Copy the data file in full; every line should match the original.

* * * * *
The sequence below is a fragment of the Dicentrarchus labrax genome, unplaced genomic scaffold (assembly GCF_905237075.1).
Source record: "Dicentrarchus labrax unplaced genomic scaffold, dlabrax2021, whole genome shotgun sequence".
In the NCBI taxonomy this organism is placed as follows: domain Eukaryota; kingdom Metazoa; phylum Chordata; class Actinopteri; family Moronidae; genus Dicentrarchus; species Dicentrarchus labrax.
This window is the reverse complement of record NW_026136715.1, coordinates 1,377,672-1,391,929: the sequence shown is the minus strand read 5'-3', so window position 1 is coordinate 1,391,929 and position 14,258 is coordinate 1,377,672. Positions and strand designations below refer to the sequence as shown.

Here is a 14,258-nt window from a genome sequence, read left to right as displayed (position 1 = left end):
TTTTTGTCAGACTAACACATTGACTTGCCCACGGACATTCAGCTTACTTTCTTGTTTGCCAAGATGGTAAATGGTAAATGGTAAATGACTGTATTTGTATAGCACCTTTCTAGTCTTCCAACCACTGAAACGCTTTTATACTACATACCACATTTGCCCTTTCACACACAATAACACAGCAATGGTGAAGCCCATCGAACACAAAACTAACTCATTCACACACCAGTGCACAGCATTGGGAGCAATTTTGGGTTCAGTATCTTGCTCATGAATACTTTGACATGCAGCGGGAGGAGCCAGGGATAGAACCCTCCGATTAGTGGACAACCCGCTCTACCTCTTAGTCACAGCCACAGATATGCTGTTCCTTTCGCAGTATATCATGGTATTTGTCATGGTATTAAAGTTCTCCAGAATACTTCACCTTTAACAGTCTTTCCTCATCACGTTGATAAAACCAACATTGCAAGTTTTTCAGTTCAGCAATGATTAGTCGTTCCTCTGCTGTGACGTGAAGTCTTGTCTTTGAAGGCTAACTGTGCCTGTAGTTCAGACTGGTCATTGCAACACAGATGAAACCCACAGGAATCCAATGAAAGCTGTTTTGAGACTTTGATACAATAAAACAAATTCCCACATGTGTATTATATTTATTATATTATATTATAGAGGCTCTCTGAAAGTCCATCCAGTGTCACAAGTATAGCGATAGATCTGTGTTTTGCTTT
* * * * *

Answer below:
The sequence below is a fragment of the Dicentrarchus labrax genome, unplaced genomic scaffold (assembly GCF_905237075.1).
Source record: "Dicentrarchus labrax unplaced genomic scaffold, dlabrax2021, whole genome shotgun sequence".
In the NCBI taxonomy this organism is placed as follows: domain Eukaryota; kingdom Metazoa; phylum Chordata; class Actinopteri; family Moronidae; genus Dicentrarchus; species Dicentrarchus labrax.
This window is the reverse complement of record NW_026136715.1, coordinates 1,377,672-1,391,929: the sequence shown is the minus strand read 5'-3', so window position 1 is coordinate 1,391,929 and position 14,258 is coordinate 1,377,672. Positions and strand designations below refer to the sequence as shown.

Here is a 14,258-nt window from a genome sequence, read left to right as displayed (position 1 = left end):
TTTTTGTCAGACTAACACATTGACTTGCCCACGGACATTCAGCTTACTTTCTTGTTTGCCAAGATGGTAAATGGTAAATGGTAAATGACTGTATTTGTATAGCACCTTTCTAGTCTTCCAACCACTGAAACGCTTTTATACTACATACCACATTTGCCCTTTCACACACAATAACACAGCAATGGTGAAGCCCATCGAACACAAAACTAACTCATTCACACACCAGTGCACAGCATTGGGAGCAATTTTGGGTTCAGTATCTTGCTCATGAATACTTTGACATGCAGCGGGAGGAGCCAGGGATAGAACCCTCCGATTAGTGGACAACCCGCTCTACCTCTTAGTCACAGCCACAGATATGCTGTTCCTTTCGCAGTATATCATGGTATTTGTCATGGTATTAAAGTTCTCCAGAATACTTCACCTTTAACAGTCTTTCCTCATCACGTTGATAAAACCAACATTGCAAGTTTTTCAGTTCAGCAATGATTAGTCGTTCCTCTGCTGTGACGTGAAGTCTTGTCTTTGAAGGCTAACTGTGCCTGTAGTTCAGACTGGTCATTGCAACACAGATGAAACCCACAGGAATCCAATGAAAGCTGTTTTGAGACTTTGATACAATAAAACAAATTCCCACATGTGTATTATATTTATTATATTATATTATAGAGGCTCTCTGAAAGTCCATCCAGTGTCACAAGTATAGCGATAGATCTGTGTTTTGCTTT